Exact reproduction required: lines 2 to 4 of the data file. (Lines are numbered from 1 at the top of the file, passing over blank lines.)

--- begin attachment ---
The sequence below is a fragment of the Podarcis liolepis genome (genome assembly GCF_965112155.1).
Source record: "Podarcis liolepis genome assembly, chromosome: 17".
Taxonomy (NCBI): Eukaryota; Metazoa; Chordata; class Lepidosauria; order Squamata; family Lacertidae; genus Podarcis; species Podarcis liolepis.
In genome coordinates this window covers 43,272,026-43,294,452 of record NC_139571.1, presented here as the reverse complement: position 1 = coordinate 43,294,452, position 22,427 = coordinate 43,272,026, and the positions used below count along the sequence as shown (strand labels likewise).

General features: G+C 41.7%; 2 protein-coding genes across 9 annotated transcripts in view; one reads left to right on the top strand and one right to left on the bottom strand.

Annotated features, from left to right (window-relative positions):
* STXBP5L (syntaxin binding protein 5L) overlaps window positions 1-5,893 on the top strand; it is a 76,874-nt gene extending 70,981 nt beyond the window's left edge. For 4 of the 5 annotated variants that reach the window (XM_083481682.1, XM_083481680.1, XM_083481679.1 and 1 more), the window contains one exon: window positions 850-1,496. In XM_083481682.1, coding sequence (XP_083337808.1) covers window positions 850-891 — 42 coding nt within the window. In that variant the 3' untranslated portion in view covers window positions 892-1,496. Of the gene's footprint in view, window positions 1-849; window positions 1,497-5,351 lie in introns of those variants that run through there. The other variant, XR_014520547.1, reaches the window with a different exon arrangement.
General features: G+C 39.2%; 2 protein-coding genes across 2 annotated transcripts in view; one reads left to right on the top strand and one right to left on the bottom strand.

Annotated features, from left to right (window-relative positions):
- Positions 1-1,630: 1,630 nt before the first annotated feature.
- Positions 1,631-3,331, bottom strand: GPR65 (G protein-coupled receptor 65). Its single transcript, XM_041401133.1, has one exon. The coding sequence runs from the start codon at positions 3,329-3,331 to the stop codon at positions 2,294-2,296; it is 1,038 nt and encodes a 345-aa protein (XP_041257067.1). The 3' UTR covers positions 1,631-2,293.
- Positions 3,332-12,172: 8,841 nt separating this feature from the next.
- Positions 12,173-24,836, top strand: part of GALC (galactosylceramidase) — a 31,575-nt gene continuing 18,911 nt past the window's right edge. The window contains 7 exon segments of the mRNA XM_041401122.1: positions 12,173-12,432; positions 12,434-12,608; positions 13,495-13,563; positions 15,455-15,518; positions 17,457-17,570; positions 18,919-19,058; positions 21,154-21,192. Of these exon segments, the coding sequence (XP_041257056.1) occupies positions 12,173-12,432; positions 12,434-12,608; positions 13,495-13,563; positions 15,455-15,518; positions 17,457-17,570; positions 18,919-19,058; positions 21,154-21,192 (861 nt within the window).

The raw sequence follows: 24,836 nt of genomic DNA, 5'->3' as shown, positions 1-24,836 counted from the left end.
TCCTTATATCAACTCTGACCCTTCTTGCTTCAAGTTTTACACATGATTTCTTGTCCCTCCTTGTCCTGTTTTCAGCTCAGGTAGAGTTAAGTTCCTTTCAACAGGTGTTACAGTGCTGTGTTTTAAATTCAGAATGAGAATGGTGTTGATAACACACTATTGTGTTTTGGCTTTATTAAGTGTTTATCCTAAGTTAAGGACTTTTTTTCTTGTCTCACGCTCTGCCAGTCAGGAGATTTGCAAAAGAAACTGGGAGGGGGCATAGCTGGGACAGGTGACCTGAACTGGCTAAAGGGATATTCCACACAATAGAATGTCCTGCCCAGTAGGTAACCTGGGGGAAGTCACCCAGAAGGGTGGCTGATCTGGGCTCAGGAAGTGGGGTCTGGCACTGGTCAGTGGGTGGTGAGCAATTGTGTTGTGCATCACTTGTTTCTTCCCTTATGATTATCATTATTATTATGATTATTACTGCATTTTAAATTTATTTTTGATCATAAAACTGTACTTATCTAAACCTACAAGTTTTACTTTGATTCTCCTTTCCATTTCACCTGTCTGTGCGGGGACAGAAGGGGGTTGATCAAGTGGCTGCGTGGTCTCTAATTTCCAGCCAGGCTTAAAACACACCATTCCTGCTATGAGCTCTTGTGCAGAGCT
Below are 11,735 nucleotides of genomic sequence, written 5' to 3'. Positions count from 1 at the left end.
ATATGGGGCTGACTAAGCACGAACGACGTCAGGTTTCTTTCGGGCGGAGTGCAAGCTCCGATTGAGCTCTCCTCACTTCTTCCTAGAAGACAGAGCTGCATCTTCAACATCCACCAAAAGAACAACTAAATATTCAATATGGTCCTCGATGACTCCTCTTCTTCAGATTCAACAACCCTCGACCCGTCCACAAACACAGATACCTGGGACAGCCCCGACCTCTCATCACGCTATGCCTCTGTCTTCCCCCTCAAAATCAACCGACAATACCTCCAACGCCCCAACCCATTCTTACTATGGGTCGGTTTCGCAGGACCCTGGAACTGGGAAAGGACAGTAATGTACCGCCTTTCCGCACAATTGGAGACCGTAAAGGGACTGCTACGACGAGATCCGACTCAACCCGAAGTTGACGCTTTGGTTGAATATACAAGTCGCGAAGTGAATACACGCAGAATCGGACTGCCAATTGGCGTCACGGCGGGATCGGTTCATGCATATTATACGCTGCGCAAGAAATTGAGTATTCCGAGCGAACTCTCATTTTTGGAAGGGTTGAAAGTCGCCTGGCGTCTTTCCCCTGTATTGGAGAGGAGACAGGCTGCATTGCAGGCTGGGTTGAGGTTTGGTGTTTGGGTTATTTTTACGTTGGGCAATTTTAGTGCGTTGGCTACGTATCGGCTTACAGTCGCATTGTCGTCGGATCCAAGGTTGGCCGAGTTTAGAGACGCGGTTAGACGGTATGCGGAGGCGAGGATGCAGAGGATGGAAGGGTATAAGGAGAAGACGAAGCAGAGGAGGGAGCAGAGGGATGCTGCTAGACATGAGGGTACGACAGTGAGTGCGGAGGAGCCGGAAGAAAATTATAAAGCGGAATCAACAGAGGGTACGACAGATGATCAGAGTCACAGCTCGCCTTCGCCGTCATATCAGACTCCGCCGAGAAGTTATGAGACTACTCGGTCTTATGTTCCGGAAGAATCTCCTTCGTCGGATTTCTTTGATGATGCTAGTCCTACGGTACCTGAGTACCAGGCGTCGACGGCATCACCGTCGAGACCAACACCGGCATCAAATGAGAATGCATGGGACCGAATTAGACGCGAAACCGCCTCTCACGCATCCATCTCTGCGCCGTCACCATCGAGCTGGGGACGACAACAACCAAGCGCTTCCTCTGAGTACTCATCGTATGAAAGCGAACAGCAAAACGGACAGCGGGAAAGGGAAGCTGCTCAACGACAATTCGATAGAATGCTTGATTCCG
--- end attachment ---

Source record: "Podarcis liolepis genome assembly, chromosome: 17".
Taxonomy (NCBI): Eukaryota; Metazoa; Chordata; class Lepidosauria; order Squamata; family Lacertidae; genus Podarcis; species Podarcis liolepis.
In genome coordinates this window covers 43,272,026-43,294,452 of record NC_139571.1, presented here as the reverse complement: position 1 = coordinate 43,294,452, position 22,427 = coordinate 43,272,026, and the positions used below count along the sequence as shown (strand labels likewise).